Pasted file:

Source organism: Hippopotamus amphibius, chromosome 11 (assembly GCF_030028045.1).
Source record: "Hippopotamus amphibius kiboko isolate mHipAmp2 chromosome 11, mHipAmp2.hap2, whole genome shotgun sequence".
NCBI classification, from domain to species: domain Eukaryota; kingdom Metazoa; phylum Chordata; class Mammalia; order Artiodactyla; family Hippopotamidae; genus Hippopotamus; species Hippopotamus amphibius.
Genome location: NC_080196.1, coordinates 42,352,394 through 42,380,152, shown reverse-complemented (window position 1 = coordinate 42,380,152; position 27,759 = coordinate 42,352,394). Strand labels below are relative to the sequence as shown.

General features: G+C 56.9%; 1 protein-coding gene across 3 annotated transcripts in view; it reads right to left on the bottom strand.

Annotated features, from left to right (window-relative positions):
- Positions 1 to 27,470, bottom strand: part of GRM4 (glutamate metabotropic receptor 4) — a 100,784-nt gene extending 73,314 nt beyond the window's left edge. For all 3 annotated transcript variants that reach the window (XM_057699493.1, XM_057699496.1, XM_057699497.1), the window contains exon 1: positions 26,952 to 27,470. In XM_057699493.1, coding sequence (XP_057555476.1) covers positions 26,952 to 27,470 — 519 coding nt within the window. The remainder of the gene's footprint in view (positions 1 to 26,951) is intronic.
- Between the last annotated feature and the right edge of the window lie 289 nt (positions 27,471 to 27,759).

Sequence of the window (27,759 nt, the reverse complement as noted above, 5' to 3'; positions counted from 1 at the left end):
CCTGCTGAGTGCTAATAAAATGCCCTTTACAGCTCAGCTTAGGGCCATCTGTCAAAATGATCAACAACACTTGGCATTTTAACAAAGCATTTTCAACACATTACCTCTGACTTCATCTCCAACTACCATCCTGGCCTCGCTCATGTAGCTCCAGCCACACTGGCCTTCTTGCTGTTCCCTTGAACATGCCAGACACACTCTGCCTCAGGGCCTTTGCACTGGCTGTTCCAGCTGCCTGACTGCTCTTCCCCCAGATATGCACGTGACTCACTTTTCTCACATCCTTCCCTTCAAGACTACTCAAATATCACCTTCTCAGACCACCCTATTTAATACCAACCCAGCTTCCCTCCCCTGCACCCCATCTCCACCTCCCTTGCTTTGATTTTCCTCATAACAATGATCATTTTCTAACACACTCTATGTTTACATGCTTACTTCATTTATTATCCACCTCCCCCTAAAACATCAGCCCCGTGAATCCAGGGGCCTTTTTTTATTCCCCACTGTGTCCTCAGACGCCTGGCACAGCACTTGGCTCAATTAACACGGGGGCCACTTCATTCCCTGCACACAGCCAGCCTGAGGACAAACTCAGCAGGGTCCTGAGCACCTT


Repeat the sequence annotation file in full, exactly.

Source organism: Hippopotamus amphibius, chromosome 11 (assembly GCF_030028045.1).
Source record: "Hippopotamus amphibius kiboko isolate mHipAmp2 chromosome 11, mHipAmp2.hap2, whole genome shotgun sequence".
NCBI classification, from domain to species: domain Eukaryota; kingdom Metazoa; phylum Chordata; class Mammalia; order Artiodactyla; family Hippopotamidae; genus Hippopotamus; species Hippopotamus amphibius.
Genome location: NC_080196.1, coordinates 42,352,394 through 42,380,152, shown reverse-complemented (window position 1 = coordinate 42,380,152; position 27,759 = coordinate 42,352,394). Strand labels below are relative to the sequence as shown.

General features: G+C 56.9%; 1 protein-coding gene across 3 annotated transcripts in view; it reads right to left on the bottom strand.

Annotated features, from left to right (window-relative positions):
- Positions 1 to 27,470, bottom strand: part of GRM4 (glutamate metabotropic receptor 4) — a 100,784-nt gene extending 73,314 nt beyond the window's left edge. For all 3 annotated transcript variants that reach the window (XM_057699493.1, XM_057699496.1, XM_057699497.1), the window contains exon 1: positions 26,952 to 27,470. In XM_057699493.1, coding sequence (XP_057555476.1) covers positions 26,952 to 27,470 — 519 coding nt within the window. The remainder of the gene's footprint in view (positions 1 to 26,951) is intronic.
- Between the last annotated feature and the right edge of the window lie 289 nt (positions 27,471 to 27,759).

Sequence of the window (27,759 nt, the reverse complement as noted above, 5' to 3'; positions counted from 1 at the left end):
CCTGCTGAGTGCTAATAAAATGCCCTTTACAGCTCAGCTTAGGGCCATCTGTCAAAATGATCAACAACACTTGGCATTTTAACAAAGCATTTTCAACACATTACCTCTGACTTCATCTCCAACTACCATCCTGGCCTCGCTCATGTAGCTCCAGCCACACTGGCCTTCTTGCTGTTCCCTTGAACATGCCAGACACACTCTGCCTCAGGGCCTTTGCACTGGCTGTTCCAGCTGCCTGACTGCTCTTCCCCCAGATATGCACGTGACTCACTTTTCTCACATCCTTCCCTTCAAGACTACTCAAATATCACCTTCTCAGACCACCCTATTTAATACCAACCCAGCTTCCCTCCCCTGCACCCCATCTCCACCTCCCTTGCTTTGATTTTCCTCATAACAATGATCATTTTCTAACACACTCTATGTTTACATGCTTACTTCATTTATTATCCACCTCCCCCTAAAACATCAGCCCCGTGAATCCAGGGGCCTTTTTTTATTCCCCACTGTGTCCTCAGACGCCTGGCACAGCACTTGGCTCAATTAACACGGGGGCCACTTCATTCCCTGCACACAGCCAGCCTGAGGACAAACTCAGCAGGGTCCTGAGCACCTT